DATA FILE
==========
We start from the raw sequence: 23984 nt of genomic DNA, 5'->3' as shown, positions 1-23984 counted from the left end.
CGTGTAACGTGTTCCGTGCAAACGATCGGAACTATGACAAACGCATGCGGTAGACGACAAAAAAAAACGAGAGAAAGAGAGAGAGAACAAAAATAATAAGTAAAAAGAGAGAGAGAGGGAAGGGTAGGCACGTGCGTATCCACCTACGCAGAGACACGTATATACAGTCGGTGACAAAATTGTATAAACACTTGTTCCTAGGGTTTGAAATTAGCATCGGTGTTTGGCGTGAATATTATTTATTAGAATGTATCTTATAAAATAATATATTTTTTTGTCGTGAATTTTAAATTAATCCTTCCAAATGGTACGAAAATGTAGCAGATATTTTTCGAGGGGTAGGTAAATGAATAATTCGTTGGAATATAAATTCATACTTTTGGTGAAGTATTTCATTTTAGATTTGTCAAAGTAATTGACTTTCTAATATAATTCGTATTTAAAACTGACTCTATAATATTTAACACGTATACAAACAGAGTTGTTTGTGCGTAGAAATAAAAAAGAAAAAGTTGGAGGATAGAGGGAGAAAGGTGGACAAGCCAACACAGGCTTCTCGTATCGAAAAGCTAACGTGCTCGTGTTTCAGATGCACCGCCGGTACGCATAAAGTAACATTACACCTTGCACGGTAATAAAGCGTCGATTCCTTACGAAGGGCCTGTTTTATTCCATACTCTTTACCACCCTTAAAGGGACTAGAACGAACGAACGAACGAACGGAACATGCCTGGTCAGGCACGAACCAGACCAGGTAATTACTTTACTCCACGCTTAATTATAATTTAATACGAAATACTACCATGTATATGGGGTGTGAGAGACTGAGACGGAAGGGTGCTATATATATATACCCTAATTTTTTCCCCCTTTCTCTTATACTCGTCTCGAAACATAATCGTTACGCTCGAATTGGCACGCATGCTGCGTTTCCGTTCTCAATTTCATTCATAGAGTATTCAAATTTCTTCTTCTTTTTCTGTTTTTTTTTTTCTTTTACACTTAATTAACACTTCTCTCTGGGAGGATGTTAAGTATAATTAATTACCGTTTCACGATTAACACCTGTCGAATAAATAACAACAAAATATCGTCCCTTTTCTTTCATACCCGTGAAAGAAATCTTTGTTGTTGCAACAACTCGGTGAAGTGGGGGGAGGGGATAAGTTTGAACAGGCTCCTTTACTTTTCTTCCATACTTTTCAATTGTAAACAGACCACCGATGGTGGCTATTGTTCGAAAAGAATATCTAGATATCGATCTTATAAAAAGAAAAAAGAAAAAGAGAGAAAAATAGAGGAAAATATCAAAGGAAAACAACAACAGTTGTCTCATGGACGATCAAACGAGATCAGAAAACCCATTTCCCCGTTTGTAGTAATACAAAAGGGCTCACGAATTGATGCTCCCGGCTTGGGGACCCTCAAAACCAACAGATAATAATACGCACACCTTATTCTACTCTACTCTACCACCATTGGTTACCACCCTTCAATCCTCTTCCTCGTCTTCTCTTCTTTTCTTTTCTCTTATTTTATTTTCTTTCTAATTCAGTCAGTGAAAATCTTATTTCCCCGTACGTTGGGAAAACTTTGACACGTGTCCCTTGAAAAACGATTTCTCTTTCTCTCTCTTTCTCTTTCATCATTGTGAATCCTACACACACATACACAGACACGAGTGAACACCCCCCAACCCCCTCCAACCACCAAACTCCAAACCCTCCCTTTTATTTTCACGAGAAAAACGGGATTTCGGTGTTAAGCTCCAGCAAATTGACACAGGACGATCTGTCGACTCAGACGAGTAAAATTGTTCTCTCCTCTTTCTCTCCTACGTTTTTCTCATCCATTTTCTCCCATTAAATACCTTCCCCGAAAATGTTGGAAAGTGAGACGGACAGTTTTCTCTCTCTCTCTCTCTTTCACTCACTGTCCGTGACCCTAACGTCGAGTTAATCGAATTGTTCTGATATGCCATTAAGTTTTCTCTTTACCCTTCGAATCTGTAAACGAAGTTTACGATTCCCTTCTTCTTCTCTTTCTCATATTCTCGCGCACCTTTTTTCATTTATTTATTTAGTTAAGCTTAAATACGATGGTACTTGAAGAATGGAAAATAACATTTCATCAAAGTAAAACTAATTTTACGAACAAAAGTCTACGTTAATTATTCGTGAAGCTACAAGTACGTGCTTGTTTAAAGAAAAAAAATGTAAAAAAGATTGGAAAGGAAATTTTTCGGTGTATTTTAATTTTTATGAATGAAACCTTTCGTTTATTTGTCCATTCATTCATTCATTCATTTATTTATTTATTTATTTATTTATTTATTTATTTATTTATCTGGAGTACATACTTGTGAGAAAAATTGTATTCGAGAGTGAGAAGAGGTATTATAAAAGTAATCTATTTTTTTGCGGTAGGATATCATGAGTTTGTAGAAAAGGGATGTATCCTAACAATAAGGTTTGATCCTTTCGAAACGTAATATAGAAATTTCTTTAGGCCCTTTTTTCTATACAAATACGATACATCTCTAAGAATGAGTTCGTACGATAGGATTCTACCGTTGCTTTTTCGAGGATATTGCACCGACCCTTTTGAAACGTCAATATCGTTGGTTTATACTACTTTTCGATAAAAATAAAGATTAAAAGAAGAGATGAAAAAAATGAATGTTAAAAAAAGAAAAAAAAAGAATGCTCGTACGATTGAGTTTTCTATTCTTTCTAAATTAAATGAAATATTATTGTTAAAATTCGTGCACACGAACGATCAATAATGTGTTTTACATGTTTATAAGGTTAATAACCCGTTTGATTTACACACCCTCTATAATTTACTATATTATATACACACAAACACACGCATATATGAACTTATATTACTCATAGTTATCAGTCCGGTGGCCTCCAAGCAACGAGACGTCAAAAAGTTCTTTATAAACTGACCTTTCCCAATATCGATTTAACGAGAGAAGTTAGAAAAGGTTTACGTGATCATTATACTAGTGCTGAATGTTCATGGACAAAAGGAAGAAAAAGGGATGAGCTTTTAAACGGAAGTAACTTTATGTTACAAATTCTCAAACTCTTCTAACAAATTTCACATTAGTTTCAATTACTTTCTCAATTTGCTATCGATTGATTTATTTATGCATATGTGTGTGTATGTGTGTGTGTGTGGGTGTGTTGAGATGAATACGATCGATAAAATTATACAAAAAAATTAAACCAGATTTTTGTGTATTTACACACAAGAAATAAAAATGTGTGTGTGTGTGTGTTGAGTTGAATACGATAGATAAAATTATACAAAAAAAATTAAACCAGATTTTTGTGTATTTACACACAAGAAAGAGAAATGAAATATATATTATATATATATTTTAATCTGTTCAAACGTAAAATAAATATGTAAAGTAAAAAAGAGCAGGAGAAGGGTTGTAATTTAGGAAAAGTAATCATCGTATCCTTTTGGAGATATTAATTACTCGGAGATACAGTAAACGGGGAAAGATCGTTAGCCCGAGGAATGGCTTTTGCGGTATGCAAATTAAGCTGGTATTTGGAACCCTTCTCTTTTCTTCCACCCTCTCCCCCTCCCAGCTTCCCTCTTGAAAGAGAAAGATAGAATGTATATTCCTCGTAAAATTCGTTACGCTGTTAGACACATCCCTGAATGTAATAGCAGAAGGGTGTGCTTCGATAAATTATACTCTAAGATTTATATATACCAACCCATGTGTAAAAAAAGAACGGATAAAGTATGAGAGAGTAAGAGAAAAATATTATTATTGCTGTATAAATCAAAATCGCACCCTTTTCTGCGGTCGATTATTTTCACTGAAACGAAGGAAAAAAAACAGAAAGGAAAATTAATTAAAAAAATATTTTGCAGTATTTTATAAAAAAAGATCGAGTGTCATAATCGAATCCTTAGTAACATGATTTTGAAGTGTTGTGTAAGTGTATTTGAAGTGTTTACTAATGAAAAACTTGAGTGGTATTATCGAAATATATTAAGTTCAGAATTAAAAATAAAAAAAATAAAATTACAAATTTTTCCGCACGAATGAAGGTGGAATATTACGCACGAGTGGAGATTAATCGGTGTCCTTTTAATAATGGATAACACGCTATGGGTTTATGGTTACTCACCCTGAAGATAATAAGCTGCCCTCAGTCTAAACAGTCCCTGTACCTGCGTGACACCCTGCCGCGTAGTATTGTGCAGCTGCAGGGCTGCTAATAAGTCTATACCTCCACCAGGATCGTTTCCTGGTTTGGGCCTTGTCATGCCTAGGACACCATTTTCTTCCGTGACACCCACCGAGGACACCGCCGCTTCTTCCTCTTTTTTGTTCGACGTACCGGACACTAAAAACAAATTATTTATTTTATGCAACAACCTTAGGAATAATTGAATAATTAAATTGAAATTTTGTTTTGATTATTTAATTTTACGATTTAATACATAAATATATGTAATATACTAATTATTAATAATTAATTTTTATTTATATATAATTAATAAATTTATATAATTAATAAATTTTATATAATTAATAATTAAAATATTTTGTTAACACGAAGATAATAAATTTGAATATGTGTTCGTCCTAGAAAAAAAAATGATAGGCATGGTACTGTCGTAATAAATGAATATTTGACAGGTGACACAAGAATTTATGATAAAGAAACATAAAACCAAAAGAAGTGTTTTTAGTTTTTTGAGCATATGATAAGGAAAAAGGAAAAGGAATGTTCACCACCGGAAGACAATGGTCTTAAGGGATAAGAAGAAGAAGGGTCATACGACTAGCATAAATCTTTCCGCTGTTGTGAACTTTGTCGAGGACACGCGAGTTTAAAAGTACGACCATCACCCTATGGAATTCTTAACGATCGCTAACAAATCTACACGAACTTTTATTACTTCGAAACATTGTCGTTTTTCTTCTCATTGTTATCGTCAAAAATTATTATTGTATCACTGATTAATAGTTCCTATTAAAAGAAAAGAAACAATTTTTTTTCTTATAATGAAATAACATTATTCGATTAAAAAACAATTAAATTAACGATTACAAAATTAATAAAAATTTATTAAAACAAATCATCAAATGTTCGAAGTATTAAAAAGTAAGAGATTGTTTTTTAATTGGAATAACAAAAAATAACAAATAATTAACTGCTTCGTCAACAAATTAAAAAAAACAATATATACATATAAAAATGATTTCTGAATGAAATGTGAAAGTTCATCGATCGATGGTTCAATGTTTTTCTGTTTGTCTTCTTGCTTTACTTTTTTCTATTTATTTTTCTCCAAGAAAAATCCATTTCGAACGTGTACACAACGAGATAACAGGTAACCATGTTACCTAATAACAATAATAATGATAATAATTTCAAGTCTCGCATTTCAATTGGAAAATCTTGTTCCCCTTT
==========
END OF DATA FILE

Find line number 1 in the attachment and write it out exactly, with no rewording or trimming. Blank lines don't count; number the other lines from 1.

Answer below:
We start from the raw sequence: 23984 nt of genomic DNA, 5'->3' as shown, positions 1-23984 counted from the left end.